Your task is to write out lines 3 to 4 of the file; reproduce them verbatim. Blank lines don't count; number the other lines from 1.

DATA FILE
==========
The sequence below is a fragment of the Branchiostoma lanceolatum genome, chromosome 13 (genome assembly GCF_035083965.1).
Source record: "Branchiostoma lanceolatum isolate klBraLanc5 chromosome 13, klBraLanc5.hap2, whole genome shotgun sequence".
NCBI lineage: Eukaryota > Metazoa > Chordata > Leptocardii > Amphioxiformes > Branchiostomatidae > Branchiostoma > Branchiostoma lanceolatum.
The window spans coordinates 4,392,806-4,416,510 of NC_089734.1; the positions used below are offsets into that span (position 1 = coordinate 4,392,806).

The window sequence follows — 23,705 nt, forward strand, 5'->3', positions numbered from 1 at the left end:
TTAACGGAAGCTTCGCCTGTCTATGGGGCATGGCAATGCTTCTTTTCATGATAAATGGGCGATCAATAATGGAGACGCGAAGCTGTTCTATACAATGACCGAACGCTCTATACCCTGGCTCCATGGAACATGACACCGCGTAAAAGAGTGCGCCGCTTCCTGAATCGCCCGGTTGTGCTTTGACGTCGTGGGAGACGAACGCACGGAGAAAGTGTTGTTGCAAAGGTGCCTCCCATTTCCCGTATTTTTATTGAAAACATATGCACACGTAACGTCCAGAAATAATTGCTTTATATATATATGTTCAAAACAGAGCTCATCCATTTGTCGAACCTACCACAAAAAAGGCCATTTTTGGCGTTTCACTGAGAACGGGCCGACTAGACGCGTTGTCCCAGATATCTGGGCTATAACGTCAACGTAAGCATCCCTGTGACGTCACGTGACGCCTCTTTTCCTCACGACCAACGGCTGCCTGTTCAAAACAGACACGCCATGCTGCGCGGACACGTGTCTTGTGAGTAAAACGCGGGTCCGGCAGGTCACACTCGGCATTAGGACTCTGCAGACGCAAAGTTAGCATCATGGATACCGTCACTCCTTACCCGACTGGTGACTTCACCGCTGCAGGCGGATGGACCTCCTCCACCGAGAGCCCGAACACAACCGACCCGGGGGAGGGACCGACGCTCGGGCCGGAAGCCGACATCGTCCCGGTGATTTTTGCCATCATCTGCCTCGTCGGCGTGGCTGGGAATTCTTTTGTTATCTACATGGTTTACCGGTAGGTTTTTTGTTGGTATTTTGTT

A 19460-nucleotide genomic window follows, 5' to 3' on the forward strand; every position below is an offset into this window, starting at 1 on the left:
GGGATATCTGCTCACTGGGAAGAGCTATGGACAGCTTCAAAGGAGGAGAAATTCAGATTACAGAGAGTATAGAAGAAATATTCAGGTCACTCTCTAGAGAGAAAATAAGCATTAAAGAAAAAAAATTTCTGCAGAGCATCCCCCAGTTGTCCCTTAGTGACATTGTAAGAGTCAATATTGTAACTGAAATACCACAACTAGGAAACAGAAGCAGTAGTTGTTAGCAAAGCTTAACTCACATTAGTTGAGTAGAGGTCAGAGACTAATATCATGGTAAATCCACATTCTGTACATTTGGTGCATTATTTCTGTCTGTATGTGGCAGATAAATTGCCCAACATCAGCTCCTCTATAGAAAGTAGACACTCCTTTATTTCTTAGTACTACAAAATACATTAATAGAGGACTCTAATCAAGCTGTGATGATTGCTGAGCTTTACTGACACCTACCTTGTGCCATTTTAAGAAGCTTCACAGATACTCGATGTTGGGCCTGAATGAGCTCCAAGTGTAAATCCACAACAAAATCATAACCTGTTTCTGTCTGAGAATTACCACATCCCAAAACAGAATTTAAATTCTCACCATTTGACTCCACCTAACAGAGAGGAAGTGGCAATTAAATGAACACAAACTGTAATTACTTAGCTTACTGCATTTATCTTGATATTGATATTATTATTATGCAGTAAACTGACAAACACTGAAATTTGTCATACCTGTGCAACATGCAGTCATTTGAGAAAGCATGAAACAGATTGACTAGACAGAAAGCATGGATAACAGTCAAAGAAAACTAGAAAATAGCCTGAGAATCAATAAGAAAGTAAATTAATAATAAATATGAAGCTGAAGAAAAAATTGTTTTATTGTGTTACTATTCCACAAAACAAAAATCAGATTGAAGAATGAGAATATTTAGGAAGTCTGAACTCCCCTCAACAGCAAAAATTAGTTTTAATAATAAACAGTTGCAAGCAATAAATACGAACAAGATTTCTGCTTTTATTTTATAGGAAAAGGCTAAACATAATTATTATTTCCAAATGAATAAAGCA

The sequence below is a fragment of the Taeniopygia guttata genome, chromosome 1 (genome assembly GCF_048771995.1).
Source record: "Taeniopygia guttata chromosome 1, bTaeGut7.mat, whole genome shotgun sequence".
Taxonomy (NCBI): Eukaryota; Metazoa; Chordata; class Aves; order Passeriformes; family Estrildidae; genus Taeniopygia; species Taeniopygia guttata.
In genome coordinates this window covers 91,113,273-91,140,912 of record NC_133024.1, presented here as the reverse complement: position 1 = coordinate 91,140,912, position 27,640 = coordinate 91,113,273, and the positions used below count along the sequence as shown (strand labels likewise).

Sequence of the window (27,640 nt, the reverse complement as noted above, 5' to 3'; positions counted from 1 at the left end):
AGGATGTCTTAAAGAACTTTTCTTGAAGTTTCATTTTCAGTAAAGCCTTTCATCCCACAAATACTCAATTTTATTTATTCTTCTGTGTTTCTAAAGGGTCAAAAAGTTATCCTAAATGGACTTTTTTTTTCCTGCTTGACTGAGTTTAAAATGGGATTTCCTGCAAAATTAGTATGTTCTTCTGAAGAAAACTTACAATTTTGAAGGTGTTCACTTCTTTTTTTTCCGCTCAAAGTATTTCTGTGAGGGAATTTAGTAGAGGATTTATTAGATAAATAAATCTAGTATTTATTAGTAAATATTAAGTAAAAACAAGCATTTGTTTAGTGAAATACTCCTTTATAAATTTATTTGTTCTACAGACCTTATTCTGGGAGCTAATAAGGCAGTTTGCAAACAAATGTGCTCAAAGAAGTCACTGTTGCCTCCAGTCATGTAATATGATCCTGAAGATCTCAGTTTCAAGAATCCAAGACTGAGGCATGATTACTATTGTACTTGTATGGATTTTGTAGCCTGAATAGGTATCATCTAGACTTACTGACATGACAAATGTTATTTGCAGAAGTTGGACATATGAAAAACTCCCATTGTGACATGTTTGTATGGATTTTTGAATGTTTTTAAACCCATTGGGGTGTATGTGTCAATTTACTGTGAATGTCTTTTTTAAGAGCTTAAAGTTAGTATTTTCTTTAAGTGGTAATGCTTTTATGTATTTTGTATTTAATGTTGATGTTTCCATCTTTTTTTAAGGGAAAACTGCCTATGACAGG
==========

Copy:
NCBI lineage: Eukaryota > Metazoa > Chordata > Leptocardii > Amphioxiformes > Branchiostomatidae > Branchiostoma > Branchiostoma lanceolatum.
The window spans coordinates 4,392,806-4,416,510 of NC_089734.1; the positions used below are offsets into that span (position 1 = coordinate 4,392,806).